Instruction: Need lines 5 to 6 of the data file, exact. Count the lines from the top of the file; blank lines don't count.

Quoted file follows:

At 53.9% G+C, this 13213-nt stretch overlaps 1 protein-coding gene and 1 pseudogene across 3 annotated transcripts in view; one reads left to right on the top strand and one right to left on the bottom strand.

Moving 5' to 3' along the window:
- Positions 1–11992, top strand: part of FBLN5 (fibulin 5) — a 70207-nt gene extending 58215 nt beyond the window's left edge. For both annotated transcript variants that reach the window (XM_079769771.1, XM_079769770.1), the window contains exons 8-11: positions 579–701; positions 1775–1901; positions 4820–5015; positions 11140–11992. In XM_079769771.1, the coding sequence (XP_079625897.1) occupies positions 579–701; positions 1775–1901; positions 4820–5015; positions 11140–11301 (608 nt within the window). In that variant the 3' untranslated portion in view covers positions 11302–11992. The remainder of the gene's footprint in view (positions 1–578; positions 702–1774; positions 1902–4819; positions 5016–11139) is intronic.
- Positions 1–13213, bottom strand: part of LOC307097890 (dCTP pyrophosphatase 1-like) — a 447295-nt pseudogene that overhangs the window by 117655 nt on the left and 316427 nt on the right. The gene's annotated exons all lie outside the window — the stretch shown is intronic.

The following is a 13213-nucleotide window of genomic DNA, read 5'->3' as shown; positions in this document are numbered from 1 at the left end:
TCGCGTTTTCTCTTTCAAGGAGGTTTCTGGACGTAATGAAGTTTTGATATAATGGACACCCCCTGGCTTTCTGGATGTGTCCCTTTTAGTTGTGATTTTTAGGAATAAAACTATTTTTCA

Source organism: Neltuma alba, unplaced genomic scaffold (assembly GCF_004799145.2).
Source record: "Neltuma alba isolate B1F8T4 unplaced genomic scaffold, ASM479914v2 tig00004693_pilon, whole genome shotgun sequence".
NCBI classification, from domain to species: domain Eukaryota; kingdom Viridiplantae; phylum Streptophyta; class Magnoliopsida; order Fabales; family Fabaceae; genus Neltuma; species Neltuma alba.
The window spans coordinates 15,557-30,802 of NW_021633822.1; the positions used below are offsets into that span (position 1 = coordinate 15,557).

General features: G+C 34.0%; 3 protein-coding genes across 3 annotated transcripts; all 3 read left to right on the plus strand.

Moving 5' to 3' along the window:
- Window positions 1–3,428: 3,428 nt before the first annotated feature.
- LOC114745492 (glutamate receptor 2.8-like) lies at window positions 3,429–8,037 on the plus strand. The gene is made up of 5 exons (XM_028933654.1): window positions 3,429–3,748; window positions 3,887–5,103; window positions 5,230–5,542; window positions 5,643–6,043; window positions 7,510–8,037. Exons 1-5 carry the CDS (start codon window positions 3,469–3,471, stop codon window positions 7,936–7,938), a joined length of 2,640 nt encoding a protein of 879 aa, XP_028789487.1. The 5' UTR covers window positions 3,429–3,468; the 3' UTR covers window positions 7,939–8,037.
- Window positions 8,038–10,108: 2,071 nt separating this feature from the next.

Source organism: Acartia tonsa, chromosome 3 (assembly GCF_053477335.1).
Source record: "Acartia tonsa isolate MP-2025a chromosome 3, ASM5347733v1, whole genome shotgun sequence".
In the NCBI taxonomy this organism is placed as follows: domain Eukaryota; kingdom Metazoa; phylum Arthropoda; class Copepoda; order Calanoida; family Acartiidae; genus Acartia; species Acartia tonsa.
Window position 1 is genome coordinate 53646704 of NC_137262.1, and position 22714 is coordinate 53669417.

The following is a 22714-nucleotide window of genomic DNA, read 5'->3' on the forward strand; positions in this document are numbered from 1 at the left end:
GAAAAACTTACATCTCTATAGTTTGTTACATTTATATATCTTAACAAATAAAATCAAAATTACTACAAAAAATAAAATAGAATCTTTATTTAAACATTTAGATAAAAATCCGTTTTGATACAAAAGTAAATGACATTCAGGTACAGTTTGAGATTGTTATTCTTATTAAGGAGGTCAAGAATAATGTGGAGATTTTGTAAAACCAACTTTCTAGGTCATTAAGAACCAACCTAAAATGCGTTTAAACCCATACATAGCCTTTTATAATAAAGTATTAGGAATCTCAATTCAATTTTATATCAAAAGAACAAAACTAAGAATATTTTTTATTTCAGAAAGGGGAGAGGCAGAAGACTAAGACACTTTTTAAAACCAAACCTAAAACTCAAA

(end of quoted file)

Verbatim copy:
The following is a 13213-nucleotide window of genomic DNA, read 5'->3' as shown; positions in this document are numbered from 1 at the left end:
TCGCGTTTTCTCTTTCAAGGAGGTTTCTGGACGTAATGAAGTTTTGATATAATGGACACCCCCTGGCTTTCTGGATGTGTCCCTTTTAGTTGTGATTTTTAGGAATAAAACTATTTTTCA